Which retirement plan is right for your dealership?

If some recent studies accurately reflect the state of retirement savings in America, our nation could be facing a retirement crisis. For example, one study conducted by Fidelity Investments, a multinational financial services corporation, determined that over half of all Americans (ages 25 and older) have less than $25,000 set aside specifically for retirement, and 28% of those Americans have saved less than $1,000 for retirement. Clearly, many people aren’t prepared.

Some popular choices

As a dealership owner, you can help your employees save for retirement by offering them a retirement plan. Doing so also can yield tax benefits for your dealership, serve as a valuable employee recruiting tool and help boost employee retention.

But which type of retirement plan should you choose? Following is a description of three of the most popular types of retirement plans:

401(k) plans. The term “401(k)” has become synonymous with retirement saving in the United States. Your employees will contribute a percentage of their salaries to their 401(k) accounts. The amounts are typically deducted from their pay each period and deposited to their accounts automatically. Your dealership can match their contributions if you like, at whatever percentage you choose (such as 50 cents on the dollar), but you’re not obligated to do so. These employer contributions can be subject to a vesting schedule.

All 401(k) plans can be funded with pretax or Roth deferrals. Contributions made on a pretax basis are taken from employees’ paychecks before taxes are deducted. Earnings on these contributions also grow without taxation. Employees pay taxes only after they start taking distributions in retirement.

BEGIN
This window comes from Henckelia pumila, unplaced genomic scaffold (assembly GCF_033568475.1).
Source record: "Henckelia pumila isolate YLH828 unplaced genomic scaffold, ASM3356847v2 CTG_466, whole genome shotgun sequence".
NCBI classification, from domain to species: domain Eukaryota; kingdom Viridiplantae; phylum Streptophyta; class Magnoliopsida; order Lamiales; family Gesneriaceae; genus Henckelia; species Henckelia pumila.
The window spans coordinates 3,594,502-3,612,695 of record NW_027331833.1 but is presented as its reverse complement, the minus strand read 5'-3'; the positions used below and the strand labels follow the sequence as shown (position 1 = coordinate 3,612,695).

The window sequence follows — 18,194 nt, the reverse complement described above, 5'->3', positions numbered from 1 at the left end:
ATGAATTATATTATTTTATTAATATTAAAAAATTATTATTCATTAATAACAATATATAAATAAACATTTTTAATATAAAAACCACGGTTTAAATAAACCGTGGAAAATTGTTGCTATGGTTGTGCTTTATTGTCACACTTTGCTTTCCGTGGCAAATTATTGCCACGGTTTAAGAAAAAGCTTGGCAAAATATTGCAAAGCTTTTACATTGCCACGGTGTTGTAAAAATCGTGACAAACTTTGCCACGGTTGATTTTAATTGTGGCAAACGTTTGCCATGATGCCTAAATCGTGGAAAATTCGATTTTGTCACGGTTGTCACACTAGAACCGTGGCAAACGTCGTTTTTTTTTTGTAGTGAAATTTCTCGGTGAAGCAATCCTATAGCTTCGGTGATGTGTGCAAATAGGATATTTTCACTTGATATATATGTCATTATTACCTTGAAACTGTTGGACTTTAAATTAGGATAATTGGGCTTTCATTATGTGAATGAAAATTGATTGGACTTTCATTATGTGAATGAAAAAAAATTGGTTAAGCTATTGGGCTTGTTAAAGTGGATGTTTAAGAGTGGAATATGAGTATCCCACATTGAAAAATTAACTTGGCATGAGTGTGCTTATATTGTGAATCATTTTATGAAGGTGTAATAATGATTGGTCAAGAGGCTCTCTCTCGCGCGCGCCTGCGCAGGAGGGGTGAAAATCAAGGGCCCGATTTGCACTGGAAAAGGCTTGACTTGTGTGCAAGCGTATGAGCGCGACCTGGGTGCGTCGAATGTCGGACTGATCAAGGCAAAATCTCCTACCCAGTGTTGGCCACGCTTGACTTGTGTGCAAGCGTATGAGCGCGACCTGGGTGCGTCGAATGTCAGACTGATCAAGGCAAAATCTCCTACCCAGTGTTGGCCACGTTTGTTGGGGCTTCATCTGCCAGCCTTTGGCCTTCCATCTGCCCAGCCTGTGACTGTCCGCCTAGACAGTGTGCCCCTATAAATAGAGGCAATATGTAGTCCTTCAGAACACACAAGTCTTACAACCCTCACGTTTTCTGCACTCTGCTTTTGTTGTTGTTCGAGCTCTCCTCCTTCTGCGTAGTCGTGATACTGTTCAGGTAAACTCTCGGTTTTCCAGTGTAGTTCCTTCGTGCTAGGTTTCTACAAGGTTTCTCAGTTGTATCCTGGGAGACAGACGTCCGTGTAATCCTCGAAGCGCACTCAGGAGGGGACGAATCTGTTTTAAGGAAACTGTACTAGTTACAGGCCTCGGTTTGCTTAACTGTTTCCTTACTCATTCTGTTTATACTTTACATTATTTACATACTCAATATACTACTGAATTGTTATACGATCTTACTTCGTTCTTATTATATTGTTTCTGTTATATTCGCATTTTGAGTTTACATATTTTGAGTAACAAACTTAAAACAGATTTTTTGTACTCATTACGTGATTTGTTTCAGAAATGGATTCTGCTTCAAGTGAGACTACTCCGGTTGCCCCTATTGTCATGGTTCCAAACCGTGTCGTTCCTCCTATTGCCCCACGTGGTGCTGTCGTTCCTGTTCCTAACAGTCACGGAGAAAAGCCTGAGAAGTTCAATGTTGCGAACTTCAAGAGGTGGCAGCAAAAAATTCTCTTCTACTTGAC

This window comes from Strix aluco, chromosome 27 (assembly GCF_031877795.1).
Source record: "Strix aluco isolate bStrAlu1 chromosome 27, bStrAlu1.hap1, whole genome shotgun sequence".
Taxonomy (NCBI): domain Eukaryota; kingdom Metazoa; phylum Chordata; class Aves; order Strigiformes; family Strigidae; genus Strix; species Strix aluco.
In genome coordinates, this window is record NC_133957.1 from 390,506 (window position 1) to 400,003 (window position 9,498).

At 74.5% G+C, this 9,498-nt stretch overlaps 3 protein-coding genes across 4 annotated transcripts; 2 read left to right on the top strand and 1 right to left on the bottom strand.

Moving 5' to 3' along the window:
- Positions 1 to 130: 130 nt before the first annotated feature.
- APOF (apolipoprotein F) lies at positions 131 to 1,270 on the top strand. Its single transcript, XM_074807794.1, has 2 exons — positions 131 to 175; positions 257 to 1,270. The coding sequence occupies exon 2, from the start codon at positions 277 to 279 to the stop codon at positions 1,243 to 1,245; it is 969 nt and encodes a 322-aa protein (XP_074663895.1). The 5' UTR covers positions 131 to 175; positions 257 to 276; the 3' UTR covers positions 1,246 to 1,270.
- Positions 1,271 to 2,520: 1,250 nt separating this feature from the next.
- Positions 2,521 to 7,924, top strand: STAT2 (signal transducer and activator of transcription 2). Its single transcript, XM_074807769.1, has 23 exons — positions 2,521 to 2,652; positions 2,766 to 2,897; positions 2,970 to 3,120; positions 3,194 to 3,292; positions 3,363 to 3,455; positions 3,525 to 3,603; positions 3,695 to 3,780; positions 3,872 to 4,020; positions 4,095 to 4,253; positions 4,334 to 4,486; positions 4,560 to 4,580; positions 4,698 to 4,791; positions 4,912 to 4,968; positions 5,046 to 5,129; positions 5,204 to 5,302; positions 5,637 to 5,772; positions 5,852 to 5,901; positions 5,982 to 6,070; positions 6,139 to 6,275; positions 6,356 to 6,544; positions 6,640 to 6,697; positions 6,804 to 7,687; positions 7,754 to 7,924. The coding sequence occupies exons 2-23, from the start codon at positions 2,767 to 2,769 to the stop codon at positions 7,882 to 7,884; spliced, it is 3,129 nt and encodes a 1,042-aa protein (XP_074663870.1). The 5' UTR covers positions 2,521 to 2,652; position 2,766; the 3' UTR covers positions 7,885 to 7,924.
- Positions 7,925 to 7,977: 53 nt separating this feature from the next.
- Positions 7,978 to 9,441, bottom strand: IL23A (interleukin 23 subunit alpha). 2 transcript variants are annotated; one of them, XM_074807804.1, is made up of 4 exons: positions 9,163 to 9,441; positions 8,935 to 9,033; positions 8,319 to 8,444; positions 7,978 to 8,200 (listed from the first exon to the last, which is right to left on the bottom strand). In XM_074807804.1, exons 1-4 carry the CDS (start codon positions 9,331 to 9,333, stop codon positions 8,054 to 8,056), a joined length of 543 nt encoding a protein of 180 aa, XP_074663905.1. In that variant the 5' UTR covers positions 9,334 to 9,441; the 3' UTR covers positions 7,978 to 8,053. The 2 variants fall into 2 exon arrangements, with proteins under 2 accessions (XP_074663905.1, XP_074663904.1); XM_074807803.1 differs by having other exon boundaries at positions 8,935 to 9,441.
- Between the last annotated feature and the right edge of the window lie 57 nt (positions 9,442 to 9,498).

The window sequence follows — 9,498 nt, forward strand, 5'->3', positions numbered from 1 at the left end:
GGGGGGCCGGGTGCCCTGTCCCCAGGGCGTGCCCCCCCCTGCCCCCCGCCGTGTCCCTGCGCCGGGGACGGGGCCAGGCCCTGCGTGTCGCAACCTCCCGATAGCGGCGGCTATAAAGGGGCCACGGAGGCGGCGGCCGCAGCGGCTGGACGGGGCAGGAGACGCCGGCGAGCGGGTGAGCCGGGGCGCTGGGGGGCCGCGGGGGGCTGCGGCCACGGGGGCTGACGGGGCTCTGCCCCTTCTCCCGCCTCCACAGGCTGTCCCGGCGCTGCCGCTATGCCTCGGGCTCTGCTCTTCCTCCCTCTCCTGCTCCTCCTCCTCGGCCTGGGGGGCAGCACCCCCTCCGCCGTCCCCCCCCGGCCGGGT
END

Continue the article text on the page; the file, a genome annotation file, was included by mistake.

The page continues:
Roth 401(k) contributions are made on an after-tax basis. These contributions don’t permit a current tax savings, as with a pretax 401(k). But employees can withdraw funds income tax-free after age 59½, if they’ve held the account for five years or longer.

Simplified Employee Pension (SEP) plans. Also known as a SEP IRA, this is a low-cost retirement plan that’s usually easier to administer than a 401(k) plan. SEP accounts are generally available to S and C corporations, partnerships and LLCs of any size.

You and your employees will open accounts and your dealership will make tax-deductible contributions into them. Unlike 401(k) plans, employees can’t contribute to SEPs — all contributions are made by your dealership. SEP contributions grow on a tax-deferred basis, and money contributed is immediately vested to employees.

Note that SEP accounts generally must be established and funded by your tax-filing deadline (or by the extended due date if you file a valid extension).

SIMPLE IRAs. SIMPLE stands for Savings Incentive Match Plan for Employees. Like the SEP, this is a low-cost, simplified retirement plan without the startup and operational costs or nondiscrimination testing and participation requirements often associated with a 401(k) plan. With a SIMPLE IRA, both your dealership and your employees can contribute money to accounts set up for your employees. SIMPLE IRAs are available to most dealerships with 100 or fewer employees.

SIMPLE IRAs have mandatory employer contributions. The employer contributions made by your dealership are tax-deductible, and your employees’ contributions are made on a pretax salary deferral basis. All SIMPLE IRA contributions and earnings (employer and employee) are immediately vested to employees.

Other qualified plan options

There may be other qualified retirement plans available to your dealership as well. Speak with your tax advisor for more guidance in choosing the right plan for your dealership and your employees.